“When you’re in an auditorium of people who will all experience the story differently because they have their own journeys, you’ve got a room filled with different interpretations of what it is to be human. I think that’s quite potent and wonderful.

“Barnaby Race, the music arranger, worked on the music heavily to try and bring it back to a European-ness and closer to the quirkiness of the film. Changing the tempo, the key signature of the music, and the fact we have actual musicians on the stage – it brought that French-ness.”

The UK production also now contains some scenes that weren’t in the Broadway production and Audrey says: “Michael Fentiman, the director, has done a wonderful job of bringing the magical aspect of the film to the stage. There’s this wonderful moment in the movie where Amélie melts and turns into a puddle of water. We can’t do that on stage, but it feels as though we’ve got that same enchanting feeling.”

The film is set in the 1990s and the stage musical version has stuck with that era and Audrey explains: “Our version is set at the same time as the film, before mobile phones and everything, but it’s still so relevant to today with the fact people don’t connect even though they have so many opportunities to talk to one another with phones or texts, message, or emails – it’s so accessible yet so hard to reach.

“I like that… I like the complexities of her as a character. We all have that need and desire to connect with one another, in cities where we are so jammed up together and yet we can feel quite lonely, because God forbid you would ever smile at the person that you were next to on the train.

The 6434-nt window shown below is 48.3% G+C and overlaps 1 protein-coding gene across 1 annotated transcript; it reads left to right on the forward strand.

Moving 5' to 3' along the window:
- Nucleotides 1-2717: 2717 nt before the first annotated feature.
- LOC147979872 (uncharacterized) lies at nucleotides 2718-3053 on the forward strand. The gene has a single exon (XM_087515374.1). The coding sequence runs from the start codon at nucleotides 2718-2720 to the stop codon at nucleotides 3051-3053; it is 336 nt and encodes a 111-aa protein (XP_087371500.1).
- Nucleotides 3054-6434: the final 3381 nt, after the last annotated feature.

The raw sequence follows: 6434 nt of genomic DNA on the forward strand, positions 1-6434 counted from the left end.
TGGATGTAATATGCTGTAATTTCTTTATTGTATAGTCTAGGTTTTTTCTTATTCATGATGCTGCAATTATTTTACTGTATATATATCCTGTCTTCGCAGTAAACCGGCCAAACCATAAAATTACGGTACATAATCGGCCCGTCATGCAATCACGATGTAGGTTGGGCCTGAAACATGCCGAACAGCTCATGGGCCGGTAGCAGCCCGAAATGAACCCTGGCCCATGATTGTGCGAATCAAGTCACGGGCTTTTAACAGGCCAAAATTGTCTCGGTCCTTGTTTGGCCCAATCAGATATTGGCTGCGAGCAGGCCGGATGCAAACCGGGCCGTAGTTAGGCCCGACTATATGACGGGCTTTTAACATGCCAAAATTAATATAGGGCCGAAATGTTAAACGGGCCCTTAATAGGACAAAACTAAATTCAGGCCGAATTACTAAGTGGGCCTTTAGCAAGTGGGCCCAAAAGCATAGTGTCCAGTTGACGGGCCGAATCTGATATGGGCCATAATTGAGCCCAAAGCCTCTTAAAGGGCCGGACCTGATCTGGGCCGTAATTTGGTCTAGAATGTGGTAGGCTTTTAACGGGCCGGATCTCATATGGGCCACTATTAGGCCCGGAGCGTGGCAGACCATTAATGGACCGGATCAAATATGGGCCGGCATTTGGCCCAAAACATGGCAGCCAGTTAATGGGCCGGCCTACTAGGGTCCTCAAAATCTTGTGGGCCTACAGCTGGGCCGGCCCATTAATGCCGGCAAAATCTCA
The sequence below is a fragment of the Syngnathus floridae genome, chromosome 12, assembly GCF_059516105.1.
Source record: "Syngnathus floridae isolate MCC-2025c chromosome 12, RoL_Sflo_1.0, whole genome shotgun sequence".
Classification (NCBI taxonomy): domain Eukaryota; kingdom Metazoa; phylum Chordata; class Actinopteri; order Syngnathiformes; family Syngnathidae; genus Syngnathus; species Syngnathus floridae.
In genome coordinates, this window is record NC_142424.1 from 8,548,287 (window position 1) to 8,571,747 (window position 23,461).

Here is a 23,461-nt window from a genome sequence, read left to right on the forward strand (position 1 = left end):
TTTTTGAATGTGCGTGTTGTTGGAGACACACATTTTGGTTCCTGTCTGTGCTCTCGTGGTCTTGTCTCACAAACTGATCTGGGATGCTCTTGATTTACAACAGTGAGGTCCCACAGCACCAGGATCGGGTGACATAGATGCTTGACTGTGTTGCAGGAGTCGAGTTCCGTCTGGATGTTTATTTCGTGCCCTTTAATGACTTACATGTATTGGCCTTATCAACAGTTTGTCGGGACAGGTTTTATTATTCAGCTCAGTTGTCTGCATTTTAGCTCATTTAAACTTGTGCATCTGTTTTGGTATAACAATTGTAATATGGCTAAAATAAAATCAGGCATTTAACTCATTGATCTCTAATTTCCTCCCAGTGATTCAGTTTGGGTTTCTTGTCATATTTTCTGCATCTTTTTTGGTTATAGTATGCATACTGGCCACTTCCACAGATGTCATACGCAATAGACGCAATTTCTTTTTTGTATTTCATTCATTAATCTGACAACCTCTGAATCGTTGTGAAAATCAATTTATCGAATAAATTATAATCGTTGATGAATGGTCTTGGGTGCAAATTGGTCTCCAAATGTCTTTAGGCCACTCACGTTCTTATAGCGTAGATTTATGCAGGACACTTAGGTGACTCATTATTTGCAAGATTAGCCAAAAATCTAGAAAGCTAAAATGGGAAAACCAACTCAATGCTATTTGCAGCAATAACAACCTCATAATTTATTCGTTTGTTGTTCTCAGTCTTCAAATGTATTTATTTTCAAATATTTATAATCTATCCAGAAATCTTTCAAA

“I hope that this story is a nice reminder that you should look up and smile at the person on the train next you, they won’t bite you, and actually they’re probably in a similar situation to you, just wanting to be seen and wanting to be acknowledged.”

Audrey Brisson will be joined by Strictly Come Dancing favourite and television actor Danny Mac when Amélie The Musical comes to the New Victoria Theatre from Tuesday 27 to Saturday 31 August.

IT’S BEEN almost 60 years since the iconic record label Motown was founded in Detroit by Berry Gordy – launching the careers of Diana Ross, Marvin Gaye, Stevie Wonder and the Jackson 5 along with many others.

Now the story of the record label’s success is told in West End show Motown The Musical, which arrives in Woking this month on tour.

The show was created after getting first-hand advice from Michael Lovesmith, who worked alongside Mr Gordy at Motown for years, coached the Jackson 5, produced the likes of The Temptations and The Supremes, and performed himself. As creative consultant, he worked alongside director Charles Randolph-Wright.

The Supremes tribute, with Karis Anderson as Diana Ross, in Motown The Musical

“I was basically born and raised in music,” says Michael. “I was on the road as a child, singing in churches as a trio with my brothers. Then at the age of 11 I was introduced to Holland-Dozier-Holland, who signed me to a song-writing contract, and I wrote my first song for them, to be performed by Dionne Warwick.”